Wednesday, August 27, 2003

there's dust in everything

I'm writing this on my laptop, sitting on the hood of my car in the middle of the Black Rock Desert. There is a city almost visibly growing around me, tens of thousands of people that are in some fundamental way my people. Off in the distance I see The Man, his neon glow a humble precursor to the fiery blaze that will end his existence on Saturday night. It's Burning Man, baby, and I'm digging it.

The words I am typing are going to a WiFi repeater about a hundred yards away from me. From there they are sent to the center camp, where a large satellite dish broadcasts them into the air. There is a communications satellite in geosynchronous orbit roughly above this location that receives the broadcast and relays it to some large dishes in San Fransisco, where the data is finally connected to the land line. Any info that comes back to me follows the reverse path. This sort of technology was basically science fiction just a few years ago.

The fact that I am connected to the internet out in the middle of the desert would seem bizarre if it wasn't for the fact that just about everything else out here is even more bizarre. From where I sit I can see about 300 geodesic domes, a few pyramids, lasers lighting up the sky, a flaming rollercoaster (!), and what looks like the sets of all three Mad Max films dumped out onto the Playa along with thousands of the most beautiful and creative people I have ever seen in my life.

This year I chose to camp on my own (as opposed to camping with my usual group, The Embassy), and so far it has proven to be the right decision. I spent a few hours riding around in the burbs, a few streets back from the Esplanade, until I found a lovely little unclaimed spot between a couple of cool groups of people. An afternoon of setup later, I had my new home in Black Rock City. I'm really digging having my own space, and being able to spend more time going on my own trip. It's forcing me to talk to people more, and to see more parts of the city that I might otherwise have missed. (You could never see everything here. When I got home last year, I looked up pictures on the web, and I'd see pictures of very large hard-to-miss structures that I never even saw, and I'd wonder "where the hell was that?". There is a multidimensional aspect to Black Rock City... be careful, the ground moves.)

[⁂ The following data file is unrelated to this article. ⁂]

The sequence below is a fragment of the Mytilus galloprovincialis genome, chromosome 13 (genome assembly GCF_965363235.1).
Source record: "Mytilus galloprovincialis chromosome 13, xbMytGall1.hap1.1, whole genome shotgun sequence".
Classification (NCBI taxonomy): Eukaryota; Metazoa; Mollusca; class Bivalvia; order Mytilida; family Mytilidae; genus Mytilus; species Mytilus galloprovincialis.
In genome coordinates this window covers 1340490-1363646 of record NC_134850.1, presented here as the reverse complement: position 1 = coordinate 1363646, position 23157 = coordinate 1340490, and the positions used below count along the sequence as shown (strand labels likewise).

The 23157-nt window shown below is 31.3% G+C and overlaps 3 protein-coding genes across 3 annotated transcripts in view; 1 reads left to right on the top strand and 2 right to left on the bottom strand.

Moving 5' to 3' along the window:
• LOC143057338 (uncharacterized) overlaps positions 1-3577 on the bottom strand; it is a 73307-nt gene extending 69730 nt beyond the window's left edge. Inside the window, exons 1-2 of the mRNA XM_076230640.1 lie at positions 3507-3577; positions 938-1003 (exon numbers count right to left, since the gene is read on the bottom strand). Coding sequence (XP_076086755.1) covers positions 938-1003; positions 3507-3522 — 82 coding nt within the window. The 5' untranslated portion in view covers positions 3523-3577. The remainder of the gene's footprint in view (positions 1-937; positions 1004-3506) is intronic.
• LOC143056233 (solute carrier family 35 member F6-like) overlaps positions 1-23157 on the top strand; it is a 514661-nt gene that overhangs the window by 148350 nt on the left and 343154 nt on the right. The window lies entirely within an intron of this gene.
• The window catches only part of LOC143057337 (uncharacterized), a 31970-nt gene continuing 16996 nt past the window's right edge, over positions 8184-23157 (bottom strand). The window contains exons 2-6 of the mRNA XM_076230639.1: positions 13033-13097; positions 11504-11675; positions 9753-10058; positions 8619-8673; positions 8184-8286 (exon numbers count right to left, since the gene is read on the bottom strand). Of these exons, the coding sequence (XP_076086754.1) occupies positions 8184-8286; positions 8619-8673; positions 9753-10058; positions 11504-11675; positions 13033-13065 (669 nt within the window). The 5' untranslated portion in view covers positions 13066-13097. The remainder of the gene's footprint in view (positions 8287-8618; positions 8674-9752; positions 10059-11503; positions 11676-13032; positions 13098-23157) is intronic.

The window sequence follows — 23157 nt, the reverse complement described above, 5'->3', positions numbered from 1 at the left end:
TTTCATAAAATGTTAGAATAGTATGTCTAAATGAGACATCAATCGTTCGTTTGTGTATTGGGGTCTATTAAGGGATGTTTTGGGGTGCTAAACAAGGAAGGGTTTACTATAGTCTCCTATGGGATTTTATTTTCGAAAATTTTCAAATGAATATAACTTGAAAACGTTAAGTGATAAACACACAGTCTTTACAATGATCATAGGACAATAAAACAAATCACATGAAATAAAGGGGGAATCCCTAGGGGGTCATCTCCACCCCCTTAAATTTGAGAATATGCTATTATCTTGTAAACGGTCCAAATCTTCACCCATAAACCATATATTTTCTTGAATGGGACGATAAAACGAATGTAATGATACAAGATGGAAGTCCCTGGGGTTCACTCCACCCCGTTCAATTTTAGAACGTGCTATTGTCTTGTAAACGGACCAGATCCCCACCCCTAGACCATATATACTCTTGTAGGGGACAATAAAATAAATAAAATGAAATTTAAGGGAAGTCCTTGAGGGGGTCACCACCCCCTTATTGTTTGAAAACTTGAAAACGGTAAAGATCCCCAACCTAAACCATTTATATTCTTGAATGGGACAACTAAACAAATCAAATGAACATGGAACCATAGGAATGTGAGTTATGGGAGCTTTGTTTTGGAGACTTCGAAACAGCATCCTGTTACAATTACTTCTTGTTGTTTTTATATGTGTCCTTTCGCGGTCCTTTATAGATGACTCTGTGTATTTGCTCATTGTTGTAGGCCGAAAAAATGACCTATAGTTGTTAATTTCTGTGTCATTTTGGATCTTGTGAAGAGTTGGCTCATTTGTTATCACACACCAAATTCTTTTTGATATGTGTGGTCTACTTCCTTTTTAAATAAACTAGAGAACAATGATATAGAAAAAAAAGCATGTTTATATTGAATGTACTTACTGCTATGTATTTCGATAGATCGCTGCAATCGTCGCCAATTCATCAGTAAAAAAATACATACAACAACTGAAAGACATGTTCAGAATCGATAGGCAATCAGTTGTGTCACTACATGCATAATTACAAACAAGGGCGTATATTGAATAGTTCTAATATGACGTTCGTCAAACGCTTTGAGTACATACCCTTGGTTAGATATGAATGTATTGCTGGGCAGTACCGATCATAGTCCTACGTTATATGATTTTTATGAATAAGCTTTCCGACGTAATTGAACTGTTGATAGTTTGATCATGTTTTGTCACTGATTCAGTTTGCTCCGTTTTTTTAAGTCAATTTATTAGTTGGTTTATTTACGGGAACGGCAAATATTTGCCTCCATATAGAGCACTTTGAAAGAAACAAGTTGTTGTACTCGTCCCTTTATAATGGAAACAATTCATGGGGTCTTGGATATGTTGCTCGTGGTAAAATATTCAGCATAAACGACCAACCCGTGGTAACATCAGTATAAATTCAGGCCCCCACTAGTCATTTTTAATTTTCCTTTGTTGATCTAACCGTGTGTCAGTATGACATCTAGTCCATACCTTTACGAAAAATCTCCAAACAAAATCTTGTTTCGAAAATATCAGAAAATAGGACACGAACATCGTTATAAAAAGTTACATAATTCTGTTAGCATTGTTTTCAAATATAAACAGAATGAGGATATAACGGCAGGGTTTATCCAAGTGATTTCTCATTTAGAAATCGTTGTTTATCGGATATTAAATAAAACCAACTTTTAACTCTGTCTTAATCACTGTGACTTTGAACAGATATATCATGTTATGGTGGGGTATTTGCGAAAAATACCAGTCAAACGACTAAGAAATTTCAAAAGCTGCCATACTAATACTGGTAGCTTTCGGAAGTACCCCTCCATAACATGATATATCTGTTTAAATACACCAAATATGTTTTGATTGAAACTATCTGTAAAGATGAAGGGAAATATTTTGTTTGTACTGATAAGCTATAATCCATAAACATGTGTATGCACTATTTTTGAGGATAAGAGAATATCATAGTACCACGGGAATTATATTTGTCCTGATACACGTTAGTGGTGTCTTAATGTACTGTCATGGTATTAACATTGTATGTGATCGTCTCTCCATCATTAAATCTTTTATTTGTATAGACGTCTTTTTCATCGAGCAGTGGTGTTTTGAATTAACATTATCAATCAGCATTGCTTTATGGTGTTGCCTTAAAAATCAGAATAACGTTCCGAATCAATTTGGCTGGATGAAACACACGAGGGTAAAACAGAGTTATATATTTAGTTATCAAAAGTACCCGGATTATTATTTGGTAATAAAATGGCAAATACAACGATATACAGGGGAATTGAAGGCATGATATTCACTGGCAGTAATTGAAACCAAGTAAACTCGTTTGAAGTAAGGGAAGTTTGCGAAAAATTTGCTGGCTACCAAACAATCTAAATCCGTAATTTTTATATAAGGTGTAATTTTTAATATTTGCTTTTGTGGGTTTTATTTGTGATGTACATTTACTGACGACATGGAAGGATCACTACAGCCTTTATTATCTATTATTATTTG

My pain has been mostly manageable for the last couple of days, until last night, when I had a strange drug interaction that left me phased and semi-conscious for most of the day. (Those are prescription drugs, by the way... I just know some Christian whackjob is going to google on "burning man" and "drugs" and add me to a list of statistics that show that BRC is full of acidheads.) When I was finally able to get up and about, I spent the rest of the day hanging out with Anne-Marie and our friends Anne and Jim, as well as visiting the folks at the old camp and in general walking around soaking in beauty (and more than a little dust). I would be a lucky man if all my days were as filled with joy and time spent with people I love as this one was. There are numerous friends that I wish were here, people I would love to share some of these experiences with... but as it is, they'll just have to settle for listening to me ramble on about it for the next 11 months.

I can't believe the days are passing so quickly.

I'll write more later... I'm going to go check out that rollercoaster.